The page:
Lawfuel.com – The BMI index is gaining weight under a new law in Israel which takes effect from 1 January and reduces the risk of models losing weight and their health in order to keep shape for the catwalk.
However there is unlikely to be any such law passed any time soon in the US congress, despite a growing international awareness of the heightened risks of having skinny models who in turn influence other young girls to lose weight and often their health and even their lives.
ABC News reports that Israeli lawmakers adopted the legislation in March 2012 stipulating that fashion and commercial models should have a body-mass index of at least 18.5. A 5-foot-8 adult weighing 120 pounds, for instance, has a BMI of 18.2, disqualifying her — or him — from pursuing a modeling career in this country of nearly 8 million people.
It is also called the “Photoshop law” because it demands that computer-generated changes to make models appear thinner be noted along with the images. Although the law targets adults in general, it is clearly aimed at female models. Eating disorders mostly affect young women.
Images of thin fashion models are not the only factors contributing to eating disorders, but one doctor specializing in treating them says they do nothing to help her patients get better.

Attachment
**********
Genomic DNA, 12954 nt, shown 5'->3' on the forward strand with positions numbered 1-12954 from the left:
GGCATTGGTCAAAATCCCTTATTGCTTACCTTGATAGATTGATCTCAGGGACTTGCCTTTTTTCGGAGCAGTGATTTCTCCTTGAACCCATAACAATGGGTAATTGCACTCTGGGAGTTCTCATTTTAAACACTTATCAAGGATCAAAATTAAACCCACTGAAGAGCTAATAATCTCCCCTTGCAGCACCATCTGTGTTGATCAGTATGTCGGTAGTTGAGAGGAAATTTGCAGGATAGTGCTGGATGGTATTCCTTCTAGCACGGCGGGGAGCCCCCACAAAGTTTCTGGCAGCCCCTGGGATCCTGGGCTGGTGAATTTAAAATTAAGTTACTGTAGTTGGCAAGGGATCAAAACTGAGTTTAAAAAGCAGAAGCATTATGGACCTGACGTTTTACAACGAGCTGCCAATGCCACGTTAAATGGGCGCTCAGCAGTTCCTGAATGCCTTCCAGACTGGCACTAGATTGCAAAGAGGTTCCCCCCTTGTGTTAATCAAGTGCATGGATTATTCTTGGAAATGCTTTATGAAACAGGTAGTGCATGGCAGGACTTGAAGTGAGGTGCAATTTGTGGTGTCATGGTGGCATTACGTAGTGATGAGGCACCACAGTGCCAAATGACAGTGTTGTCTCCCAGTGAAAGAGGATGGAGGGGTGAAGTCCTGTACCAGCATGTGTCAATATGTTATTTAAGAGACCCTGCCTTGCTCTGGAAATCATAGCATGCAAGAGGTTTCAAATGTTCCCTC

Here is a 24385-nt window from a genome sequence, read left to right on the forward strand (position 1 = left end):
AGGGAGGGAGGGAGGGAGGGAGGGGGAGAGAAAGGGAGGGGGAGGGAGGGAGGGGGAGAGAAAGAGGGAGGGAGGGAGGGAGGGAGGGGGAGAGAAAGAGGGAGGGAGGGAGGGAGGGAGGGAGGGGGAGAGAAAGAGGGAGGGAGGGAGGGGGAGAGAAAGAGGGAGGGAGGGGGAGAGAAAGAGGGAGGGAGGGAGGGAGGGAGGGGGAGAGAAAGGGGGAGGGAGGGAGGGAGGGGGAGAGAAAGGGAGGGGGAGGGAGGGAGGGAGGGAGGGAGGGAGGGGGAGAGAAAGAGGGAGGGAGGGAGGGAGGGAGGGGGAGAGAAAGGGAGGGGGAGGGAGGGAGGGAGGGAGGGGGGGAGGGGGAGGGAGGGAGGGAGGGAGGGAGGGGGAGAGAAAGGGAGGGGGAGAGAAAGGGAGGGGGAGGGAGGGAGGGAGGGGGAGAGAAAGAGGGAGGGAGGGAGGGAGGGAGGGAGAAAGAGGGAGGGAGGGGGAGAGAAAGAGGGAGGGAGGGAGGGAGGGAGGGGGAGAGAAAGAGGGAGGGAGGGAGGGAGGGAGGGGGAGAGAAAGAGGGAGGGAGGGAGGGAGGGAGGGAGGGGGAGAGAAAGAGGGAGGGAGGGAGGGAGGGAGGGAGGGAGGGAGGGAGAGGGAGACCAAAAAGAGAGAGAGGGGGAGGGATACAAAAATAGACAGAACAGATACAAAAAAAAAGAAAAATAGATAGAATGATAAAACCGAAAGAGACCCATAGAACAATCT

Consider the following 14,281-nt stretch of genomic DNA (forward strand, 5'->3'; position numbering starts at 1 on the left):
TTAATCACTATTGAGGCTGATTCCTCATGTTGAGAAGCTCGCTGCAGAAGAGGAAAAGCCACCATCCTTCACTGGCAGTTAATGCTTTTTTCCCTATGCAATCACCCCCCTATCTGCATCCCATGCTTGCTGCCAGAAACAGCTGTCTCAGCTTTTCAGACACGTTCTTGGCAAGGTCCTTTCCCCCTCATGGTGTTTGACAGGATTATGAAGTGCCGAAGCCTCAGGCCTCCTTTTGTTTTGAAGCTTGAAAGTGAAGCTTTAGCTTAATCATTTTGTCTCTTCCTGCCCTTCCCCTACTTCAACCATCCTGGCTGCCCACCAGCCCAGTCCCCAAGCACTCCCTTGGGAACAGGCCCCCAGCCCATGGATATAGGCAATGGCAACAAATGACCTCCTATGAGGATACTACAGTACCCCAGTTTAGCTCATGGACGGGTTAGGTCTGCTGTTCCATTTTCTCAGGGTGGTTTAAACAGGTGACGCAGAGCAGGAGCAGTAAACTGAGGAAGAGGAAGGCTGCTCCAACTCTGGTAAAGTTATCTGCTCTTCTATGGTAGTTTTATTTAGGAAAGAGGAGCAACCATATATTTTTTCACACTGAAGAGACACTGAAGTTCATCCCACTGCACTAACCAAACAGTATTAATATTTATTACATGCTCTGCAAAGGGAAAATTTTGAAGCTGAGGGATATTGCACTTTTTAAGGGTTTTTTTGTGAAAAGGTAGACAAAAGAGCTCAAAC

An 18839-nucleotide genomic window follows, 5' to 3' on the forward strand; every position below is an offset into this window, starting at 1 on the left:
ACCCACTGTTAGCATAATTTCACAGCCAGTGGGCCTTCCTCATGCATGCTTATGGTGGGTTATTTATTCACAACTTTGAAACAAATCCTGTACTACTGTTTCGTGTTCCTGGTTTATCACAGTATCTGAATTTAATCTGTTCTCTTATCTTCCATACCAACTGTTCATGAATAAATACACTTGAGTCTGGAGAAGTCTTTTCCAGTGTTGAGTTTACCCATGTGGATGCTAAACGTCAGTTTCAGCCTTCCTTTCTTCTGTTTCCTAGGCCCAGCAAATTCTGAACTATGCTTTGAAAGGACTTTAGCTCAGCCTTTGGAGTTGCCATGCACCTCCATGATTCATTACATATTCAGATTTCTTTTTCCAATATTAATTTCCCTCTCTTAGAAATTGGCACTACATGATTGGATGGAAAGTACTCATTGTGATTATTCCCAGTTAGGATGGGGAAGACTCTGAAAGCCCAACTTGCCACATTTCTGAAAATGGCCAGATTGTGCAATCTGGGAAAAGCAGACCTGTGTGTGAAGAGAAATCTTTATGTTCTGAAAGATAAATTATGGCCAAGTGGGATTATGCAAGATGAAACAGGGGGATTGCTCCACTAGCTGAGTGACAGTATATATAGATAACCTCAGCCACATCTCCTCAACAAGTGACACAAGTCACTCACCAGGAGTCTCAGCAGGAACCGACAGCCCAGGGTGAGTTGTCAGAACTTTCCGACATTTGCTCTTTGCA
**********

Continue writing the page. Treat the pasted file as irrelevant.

Dr. Adi Enoch-Levy, a psychiatrist who treats people with eating disorders at the Safra children’s hospital in Tel Aviv, cites the perception that “thin is beautiful” and its influence on impressionable young females.
“It is a known fact that there is a genetically inherited cause to eating disorders,” Enoch-Levy said. “In spite of that, observations show that eating disorders have spiked in number together with the exposure to the modern media, the same media which brings to many homes the fashion shows and commercials.
“It is also a fact that mainly anorexia cases have appeared in societies not previously exposed to images of the ‘ideal physique.'”
The issue of BMI in terms of young ladies losing weight is one that will continue to exercise the minds of both lawmakers as well as model agency owners for some time to come.